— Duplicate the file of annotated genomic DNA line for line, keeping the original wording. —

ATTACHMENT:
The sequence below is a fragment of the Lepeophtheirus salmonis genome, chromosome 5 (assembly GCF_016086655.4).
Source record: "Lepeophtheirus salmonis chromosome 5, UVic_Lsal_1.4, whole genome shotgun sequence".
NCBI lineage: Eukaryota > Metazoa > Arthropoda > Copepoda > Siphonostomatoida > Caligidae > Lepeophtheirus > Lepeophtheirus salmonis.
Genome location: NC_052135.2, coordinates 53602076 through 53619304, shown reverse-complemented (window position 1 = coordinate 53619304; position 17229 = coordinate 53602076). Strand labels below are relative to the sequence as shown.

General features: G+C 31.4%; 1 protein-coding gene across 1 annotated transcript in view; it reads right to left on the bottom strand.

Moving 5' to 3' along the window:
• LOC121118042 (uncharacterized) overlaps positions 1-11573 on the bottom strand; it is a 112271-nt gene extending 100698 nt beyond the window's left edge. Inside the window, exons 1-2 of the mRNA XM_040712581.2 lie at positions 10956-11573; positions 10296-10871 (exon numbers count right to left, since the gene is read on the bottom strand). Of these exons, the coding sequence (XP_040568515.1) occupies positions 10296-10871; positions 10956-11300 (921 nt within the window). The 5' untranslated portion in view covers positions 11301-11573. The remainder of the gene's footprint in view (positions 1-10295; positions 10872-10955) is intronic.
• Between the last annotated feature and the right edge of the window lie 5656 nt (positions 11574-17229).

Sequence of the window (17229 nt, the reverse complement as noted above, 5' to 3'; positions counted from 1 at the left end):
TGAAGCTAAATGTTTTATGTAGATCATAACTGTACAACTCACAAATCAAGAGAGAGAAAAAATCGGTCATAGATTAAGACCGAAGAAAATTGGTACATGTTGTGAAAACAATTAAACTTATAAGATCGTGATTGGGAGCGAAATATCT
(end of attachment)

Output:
The sequence below is a fragment of the Lepeophtheirus salmonis genome, chromosome 5 (assembly GCF_016086655.4).
Source record: "Lepeophtheirus salmonis chromosome 5, UVic_Lsal_1.4, whole genome shotgun sequence".
NCBI lineage: Eukaryota > Metazoa > Arthropoda > Copepoda > Siphonostomatoida > Caligidae > Lepeophtheirus > Lepeophtheirus salmonis.
Genome location: NC_052135.2, coordinates 53602076 through 53619304, shown reverse-complemented (window position 1 = coordinate 53619304; position 17229 = coordinate 53602076). Strand labels below are relative to the sequence as shown.

General features: G+C 31.4%; 1 protein-coding gene across 1 annotated transcript in view; it reads right to left on the bottom strand.

Moving 5' to 3' along the window:
• LOC121118042 (uncharacterized) overlaps positions 1-11573 on the bottom strand; it is a 112271-nt gene extending 100698 nt beyond the window's left edge. Inside the window, exons 1-2 of the mRNA XM_040712581.2 lie at positions 10956-11573; positions 10296-10871 (exon numbers count right to left, since the gene is read on the bottom strand). Of these exons, the coding sequence (XP_040568515.1) occupies positions 10296-10871; positions 10956-11300 (921 nt within the window). The 5' untranslated portion in view covers positions 11301-11573. The remainder of the gene's footprint in view (positions 1-10295; positions 10872-10955) is intronic.
• Between the last annotated feature and the right edge of the window lie 5656 nt (positions 11574-17229).

Sequence of the window (17229 nt, the reverse complement as noted above, 5' to 3'; positions counted from 1 at the left end):
TGAAGCTAAATGTTTTATGTAGATCATAACTGTACAACTCACAAATCAAGAGAGAGAAAAAATCGGTCATAGATTAAGACCGAAGAAAATTGGTACATGTTGTGAAAACAATTAAACTTATAAGATCGTGATTGGGAGCGAAATATCT